> I know Ed had things to say about vapor barriers in his book on
            > hammock camping. Over the years I have tried to keep an updated
            > document on my thoughts about vapor barriers and it is probably a good
            > time to re-post that. Here it is:
            >
            > My Thoughts on Vapor Barriers... again.
            >
            > Vapor barriers aren't that easy to use if you don't understand what is
            > going on and they aren't that hard to use if you do. Does that make
            > any sense? If it does, you don't need to read any further. If it
            > doesn't, then read on and see if this helps.
            >
            > I use plastic or silnylon as a vapor barrier between my hammock and my
            > SnugFit Underquilt. The suspension system on the SnugFit helps keep
            > the vapor barrier against the fabric of the hammock to minimize air
            > gaps that would encourage insensible perspiration to condense and
            > pool. With the vapor barrier held in place against the underside of
            > the hammock fabric, the hammock fabric wicks away any slight buildup
            > of insensible perspiration where it can more easily evaporate and I
            > usually don't even notice it. I pick when I do that and understand how
            > to use it. It is been very effective for me at extending the lower
            > temperature range that I can use my underquilt. I would not use a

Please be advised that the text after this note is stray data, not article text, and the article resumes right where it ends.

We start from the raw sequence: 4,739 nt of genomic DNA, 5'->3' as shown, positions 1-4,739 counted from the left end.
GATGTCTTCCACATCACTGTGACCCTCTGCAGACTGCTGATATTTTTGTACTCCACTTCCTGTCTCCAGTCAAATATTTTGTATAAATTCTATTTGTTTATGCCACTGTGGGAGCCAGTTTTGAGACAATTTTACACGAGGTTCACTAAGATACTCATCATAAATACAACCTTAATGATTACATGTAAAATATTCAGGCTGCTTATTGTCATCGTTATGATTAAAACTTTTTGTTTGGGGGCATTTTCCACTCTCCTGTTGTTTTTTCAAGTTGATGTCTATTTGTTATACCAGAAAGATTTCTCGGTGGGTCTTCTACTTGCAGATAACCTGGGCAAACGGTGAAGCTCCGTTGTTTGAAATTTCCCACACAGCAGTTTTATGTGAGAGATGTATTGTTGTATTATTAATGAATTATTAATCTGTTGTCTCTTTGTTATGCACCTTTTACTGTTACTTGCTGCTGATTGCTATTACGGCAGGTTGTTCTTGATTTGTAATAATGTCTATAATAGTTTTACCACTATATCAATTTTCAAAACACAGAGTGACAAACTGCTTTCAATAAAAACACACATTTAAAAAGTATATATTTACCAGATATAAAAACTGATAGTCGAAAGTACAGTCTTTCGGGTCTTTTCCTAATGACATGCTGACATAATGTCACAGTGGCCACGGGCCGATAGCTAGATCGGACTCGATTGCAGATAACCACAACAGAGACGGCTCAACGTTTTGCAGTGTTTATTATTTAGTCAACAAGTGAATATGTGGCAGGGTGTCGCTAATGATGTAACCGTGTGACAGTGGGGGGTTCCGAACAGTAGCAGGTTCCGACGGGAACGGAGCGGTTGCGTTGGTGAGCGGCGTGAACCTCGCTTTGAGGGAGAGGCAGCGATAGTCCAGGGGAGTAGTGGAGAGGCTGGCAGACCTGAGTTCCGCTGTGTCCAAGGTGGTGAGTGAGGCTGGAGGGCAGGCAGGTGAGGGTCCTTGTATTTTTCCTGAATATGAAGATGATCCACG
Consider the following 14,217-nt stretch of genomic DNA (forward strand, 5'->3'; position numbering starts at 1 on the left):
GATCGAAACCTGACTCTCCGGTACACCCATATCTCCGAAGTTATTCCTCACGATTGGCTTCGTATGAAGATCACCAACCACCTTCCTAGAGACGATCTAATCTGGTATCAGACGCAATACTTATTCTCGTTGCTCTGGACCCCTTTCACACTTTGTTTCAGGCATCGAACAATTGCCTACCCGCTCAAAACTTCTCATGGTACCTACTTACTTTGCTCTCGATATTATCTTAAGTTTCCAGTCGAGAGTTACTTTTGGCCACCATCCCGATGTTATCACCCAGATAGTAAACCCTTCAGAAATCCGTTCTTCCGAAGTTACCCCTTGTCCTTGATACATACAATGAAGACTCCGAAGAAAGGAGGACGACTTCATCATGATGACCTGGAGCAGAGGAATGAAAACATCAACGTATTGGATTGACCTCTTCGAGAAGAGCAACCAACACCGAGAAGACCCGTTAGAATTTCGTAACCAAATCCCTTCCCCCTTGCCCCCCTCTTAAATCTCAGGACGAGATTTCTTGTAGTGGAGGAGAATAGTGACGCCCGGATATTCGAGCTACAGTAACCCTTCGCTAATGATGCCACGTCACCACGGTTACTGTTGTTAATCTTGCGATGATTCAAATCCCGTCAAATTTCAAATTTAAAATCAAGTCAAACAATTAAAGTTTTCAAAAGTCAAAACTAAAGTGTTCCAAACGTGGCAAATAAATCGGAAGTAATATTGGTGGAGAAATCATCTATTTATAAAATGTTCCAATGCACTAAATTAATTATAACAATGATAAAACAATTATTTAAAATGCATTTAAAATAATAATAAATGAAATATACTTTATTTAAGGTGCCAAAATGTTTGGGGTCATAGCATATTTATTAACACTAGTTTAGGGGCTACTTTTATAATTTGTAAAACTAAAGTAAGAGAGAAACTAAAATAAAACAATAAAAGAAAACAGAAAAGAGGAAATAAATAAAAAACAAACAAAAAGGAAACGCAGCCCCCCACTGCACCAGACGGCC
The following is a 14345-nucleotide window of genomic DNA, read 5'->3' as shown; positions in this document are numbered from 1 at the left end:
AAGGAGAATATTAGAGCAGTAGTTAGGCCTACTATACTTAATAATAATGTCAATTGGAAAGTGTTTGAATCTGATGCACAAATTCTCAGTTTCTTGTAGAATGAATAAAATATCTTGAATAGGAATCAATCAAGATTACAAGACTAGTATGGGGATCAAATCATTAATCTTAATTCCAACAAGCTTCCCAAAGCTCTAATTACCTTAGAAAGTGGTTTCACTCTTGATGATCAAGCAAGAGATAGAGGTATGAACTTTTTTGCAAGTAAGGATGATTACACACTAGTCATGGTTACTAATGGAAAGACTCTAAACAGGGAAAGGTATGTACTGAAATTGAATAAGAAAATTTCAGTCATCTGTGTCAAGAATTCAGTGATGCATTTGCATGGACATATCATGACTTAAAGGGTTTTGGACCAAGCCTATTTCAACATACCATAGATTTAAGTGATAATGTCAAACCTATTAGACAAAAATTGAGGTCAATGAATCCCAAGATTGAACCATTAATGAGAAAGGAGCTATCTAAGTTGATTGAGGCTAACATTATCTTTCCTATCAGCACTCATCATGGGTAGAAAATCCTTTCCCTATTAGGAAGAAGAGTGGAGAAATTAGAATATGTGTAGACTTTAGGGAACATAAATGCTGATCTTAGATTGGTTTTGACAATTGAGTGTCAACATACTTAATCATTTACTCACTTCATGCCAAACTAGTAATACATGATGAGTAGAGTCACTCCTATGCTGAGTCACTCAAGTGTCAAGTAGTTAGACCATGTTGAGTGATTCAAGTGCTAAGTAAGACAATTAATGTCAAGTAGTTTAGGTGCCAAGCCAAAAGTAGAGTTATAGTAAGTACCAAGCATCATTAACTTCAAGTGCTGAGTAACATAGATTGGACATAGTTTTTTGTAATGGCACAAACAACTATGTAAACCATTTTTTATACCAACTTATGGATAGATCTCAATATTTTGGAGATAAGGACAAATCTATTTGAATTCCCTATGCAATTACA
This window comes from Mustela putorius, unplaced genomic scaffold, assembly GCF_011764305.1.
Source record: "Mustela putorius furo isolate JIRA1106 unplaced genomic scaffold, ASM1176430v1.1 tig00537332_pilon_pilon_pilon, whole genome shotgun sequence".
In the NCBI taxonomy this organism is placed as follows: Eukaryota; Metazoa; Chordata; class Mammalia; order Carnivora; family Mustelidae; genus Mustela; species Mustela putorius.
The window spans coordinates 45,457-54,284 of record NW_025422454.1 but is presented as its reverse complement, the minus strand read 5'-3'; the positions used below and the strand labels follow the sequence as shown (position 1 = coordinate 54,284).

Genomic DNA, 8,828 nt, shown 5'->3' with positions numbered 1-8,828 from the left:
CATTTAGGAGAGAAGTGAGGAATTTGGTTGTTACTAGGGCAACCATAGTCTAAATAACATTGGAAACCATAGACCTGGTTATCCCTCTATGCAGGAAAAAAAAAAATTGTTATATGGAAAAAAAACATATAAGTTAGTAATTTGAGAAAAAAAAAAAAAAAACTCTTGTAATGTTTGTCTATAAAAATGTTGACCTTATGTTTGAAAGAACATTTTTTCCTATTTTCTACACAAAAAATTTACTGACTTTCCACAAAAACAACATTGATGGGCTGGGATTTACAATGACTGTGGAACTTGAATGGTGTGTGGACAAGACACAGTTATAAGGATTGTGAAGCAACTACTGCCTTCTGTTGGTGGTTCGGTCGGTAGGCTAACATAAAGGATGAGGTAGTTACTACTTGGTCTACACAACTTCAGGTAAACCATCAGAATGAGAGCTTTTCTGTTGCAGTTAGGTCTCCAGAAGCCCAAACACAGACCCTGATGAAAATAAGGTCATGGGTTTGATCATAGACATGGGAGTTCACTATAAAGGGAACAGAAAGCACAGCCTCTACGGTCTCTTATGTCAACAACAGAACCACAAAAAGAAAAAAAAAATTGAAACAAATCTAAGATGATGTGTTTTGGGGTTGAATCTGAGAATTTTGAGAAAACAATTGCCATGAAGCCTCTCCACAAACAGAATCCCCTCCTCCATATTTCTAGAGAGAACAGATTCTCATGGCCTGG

> vapor barrier when I was using the underquilt in warmer conditions
            > because then I would be dealing with sweat and there would be larger
            > amounts of sweat/moisture to deal with as the vapor barrier would
            > cause me to overheat even more and prevent moisture from sweat from
            > passing through the breathable underquilt.
            >
            > In general, breathable insulation works best when your insulation is
            > getting too warm for you and less breathable insulation works best
            > when your insulation is not quite warm enough for you. That has
            > everything to do with how, when, and why your body produces sweat (or
            > sensible perspiration) and insensible perspiration.
            >
            > Your body produces sweat to help cool off at the outer surface of your
            > skin with evaporative cooling when you overheat. Your body does not
            > produce sweat when you are not overheating... you don't just leak
            > water through your skin all the time. When you are not sweating, your